I Just got back from Kenya, where I was working on a science and photography project with my friend and colleague Jake Goheen. In addition to being a stellar model for setting up camera traps, Jake is one of the best ecologists I know; he’s made some really cool discoveries about the role that predators, large herbivores, and even ants, play in shaping ecosystems.
Jake wanted pictures of the elusive “aard” beasts. Aarde means “earth” in Afrikaans/Dutch and probably refers to the burrowing behavior that these animals exhibit. We were after both the aardvark, which translates fairly accurately to “earth pig” and the aardwolf, an evolutionarily unrelated critter that is not actually a wolf, but instead a dwarf hyena. Both the aardvark and aardwolf are insectivores and mainly eat termites. We weren’t sure how to camera trap an aardbeast, but we figured setting on a termite mound couldn’t be a bad place to start. My first non-travel day in Kenya, I piled into a Land Rover with Jake, my fiancée Jessi, Simon (Jake’s research assistant), and a massive pile of camera trap gear.
Jake drove us to a spot that was thick with termite mounds and we started looking for signs of aardbeasts. We didn’t find any fresh burrows, tracks, or other clues, so we picked a random termite mound and plopped a camera trap on it. I set up some pretty conservative lighting with a key light on a stand off to camera-right, an on-axis fill light on the ground, and a rim light in case we got an animal on top of the mound. I switched up the lighting and composition a tiny bit during the set but nothing major.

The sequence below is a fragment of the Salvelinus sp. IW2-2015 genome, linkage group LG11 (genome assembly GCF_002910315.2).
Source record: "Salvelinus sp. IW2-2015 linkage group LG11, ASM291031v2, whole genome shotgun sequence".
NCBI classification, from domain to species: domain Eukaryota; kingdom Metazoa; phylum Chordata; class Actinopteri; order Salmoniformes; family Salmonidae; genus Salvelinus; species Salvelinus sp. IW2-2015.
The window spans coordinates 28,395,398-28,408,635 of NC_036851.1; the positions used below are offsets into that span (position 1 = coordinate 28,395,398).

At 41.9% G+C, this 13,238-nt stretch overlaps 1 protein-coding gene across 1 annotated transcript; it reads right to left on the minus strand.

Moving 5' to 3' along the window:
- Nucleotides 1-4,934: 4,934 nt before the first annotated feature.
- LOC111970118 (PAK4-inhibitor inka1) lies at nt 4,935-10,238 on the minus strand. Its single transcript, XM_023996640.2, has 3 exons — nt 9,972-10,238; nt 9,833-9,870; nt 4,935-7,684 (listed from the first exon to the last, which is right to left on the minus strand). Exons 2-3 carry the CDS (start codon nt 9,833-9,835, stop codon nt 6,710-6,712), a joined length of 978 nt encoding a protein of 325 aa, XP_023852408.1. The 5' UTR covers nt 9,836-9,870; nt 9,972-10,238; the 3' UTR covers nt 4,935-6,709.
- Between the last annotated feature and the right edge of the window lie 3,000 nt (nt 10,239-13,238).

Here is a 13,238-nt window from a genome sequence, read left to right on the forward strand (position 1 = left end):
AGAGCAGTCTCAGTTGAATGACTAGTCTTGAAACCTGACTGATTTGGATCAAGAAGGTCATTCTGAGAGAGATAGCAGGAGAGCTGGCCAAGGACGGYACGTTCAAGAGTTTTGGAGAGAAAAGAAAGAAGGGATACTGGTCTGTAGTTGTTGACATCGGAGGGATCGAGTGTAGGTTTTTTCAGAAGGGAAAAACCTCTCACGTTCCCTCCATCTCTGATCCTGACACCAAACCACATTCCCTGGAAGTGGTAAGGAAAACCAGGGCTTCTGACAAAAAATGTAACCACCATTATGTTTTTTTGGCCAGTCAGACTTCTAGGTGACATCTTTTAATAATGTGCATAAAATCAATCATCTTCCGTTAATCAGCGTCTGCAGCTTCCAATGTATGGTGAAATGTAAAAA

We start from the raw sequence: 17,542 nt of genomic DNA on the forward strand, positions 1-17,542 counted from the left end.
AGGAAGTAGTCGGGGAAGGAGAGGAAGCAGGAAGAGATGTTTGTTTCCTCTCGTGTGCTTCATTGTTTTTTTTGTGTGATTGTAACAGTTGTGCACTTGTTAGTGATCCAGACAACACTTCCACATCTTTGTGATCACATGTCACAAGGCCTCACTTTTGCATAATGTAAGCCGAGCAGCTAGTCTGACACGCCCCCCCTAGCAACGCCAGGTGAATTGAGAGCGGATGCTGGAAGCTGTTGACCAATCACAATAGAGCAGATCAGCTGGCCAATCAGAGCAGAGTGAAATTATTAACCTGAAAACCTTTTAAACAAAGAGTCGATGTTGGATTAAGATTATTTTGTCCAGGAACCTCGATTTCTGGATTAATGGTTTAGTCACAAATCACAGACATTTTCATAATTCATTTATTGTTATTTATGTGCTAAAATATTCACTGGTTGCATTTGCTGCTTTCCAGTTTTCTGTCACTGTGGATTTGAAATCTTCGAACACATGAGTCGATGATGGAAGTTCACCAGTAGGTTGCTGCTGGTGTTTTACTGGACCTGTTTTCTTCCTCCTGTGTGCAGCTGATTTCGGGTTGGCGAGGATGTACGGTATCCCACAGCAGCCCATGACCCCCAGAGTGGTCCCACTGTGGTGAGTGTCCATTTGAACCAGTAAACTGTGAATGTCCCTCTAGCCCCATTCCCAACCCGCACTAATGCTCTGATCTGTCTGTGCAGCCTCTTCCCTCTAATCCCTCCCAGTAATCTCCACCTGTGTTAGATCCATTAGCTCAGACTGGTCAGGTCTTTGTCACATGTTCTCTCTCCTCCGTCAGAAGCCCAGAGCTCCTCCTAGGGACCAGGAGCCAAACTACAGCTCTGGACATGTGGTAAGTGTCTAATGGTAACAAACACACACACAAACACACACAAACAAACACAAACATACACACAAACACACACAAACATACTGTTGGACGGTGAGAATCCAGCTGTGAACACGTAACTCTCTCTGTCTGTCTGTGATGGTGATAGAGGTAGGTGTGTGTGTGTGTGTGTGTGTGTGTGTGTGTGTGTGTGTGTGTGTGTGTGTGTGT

The camera ran for a week before getting disabled by what I assume was a herd of cows. I didn’t get a single shot of an aardvark or aardwolf, but I wasn’t too distraught–in just seven days, nine different species of mammal stepped in front of the camera. Waiting for me on the LCD screen were shots of a bat-eared fox, a giraffe, several goofy-looking camels, bats in flight, and the five critters featured below, which were kind enough to pose in the camera’s focal plane.
And over a stretch of 7 minutes…
Every shot from this set put a huge smile on my face, especially the one of the two jackals, which is probably my favorite from the whole trip.
The day after we left Jake bumped into an aardvark while driving back to camp at night. It was only the third one he’d seen in his whole life. I wish I’d have been there to set a camera on it’s burrow, but hopefully I’ll be back before too long.
More pictures to come…